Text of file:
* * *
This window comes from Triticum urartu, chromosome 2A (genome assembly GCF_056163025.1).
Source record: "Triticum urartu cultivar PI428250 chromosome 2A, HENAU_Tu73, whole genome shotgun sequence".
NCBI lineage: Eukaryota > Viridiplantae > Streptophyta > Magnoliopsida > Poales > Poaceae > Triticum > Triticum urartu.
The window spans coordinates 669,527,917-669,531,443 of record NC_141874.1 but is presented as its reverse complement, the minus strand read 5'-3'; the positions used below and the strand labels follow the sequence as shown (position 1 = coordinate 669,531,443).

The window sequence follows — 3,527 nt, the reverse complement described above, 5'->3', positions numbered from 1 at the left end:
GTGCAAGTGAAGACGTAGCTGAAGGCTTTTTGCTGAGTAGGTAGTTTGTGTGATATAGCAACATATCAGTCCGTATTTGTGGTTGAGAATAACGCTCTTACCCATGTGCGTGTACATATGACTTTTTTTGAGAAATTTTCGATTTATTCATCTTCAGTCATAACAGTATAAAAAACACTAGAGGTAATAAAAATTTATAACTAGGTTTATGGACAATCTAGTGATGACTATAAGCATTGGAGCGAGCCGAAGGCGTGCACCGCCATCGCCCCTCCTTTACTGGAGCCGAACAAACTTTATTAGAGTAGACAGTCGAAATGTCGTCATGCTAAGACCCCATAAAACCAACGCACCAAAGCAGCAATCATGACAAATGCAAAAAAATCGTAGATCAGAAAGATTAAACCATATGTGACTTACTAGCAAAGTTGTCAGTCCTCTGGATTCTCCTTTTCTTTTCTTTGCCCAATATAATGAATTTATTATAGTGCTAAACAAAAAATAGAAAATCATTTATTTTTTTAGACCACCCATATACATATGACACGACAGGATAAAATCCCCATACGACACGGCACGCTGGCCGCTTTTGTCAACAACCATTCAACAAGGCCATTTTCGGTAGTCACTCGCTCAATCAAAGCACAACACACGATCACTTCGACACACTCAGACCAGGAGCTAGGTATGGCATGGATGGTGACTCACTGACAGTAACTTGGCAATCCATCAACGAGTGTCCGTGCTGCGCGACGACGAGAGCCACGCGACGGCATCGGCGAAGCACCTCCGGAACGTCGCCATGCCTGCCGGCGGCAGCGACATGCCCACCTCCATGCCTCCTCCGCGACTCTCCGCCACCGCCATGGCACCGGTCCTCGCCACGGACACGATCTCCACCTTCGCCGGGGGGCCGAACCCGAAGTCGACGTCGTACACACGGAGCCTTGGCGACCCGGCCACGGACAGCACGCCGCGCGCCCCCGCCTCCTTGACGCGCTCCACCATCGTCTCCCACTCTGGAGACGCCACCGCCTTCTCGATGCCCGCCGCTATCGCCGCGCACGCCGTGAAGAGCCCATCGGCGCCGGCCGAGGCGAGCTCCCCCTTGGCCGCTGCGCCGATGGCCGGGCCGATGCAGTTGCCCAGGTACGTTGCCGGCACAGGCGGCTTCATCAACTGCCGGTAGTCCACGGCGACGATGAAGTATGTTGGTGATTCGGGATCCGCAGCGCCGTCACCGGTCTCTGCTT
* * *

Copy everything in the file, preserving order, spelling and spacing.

This window comes from Triticum urartu, chromosome 2A (genome assembly GCF_056163025.1).
Source record: "Triticum urartu cultivar PI428250 chromosome 2A, HENAU_Tu73, whole genome shotgun sequence".
NCBI lineage: Eukaryota > Viridiplantae > Streptophyta > Magnoliopsida > Poales > Poaceae > Triticum > Triticum urartu.
The window spans coordinates 669,527,917-669,531,443 of record NC_141874.1 but is presented as its reverse complement, the minus strand read 5'-3'; the positions used below and the strand labels follow the sequence as shown (position 1 = coordinate 669,531,443).

The window sequence follows — 3,527 nt, the reverse complement described above, 5'->3', positions numbered from 1 at the left end:
GTGCAAGTGAAGACGTAGCTGAAGGCTTTTTGCTGAGTAGGTAGTTTGTGTGATATAGCAACATATCAGTCCGTATTTGTGGTTGAGAATAACGCTCTTACCCATGTGCGTGTACATATGACTTTTTTTGAGAAATTTTCGATTTATTCATCTTCAGTCATAACAGTATAAAAAACACTAGAGGTAATAAAAATTTATAACTAGGTTTATGGACAATCTAGTGATGACTATAAGCATTGGAGCGAGCCGAAGGCGTGCACCGCCATCGCCCCTCCTTTACTGGAGCCGAACAAACTTTATTAGAGTAGACAGTCGAAATGTCGTCATGCTAAGACCCCATAAAACCAACGCACCAAAGCAGCAATCATGACAAATGCAAAAAAATCGTAGATCAGAAAGATTAAACCATATGTGACTTACTAGCAAAGTTGTCAGTCCTCTGGATTCTCCTTTTCTTTTCTTTGCCCAATATAATGAATTTATTATAGTGCTAAACAAAAAATAGAAAATCATTTATTTTTTTAGACCACCCATATACATATGACACGACAGGATAAAATCCCCATACGACACGGCACGCTGGCCGCTTTTGTCAACAACCATTCAACAAGGCCATTTTCGGTAGTCACTCGCTCAATCAAAGCACAACACACGATCACTTCGACACACTCAGACCAGGAGCTAGGTATGGCATGGATGGTGACTCACTGACAGTAACTTGGCAATCCATCAACGAGTGTCCGTGCTGCGCGACGACGAGAGCCACGCGACGGCATCGGCGAAGCACCTCCGGAACGTCGCCATGCCTGCCGGCGGCAGCGACATGCCCACCTCCATGCCTCCTCCGCGACTCTCCGCCACCGCCATGGCACCGGTCCTCGCCACGGACACGATCTCCACCTTCGCCGGGGGGCCGAACCCGAAGTCGACGTCGTACACACGGAGCCTTGGCGACCCGGCCACGGACAGCACGCCGCGCGCCCCCGCCTCCTTGACGCGCTCCACCATCGTCTCCCACTCTGGAGACGCCACCGCCTTCTCGATGCCCGCCGCTATCGCCGCGCACGCCGTGAAGAGCCCATCGGCGCCGGCCGAGGCGAGCTCCCCCTTGGCCGCTGCGCCGATGGCCGGGCCGATGCAGTTGCCCAGGTACGTTGCCGGCACAGGCGGCTTCATCAACTGCCGGTAGTCCACGGCGACGATGAAGTATGTTGGTGATTCGGGATCCGCAGCGCCGTCACCGGTCTCTGCTT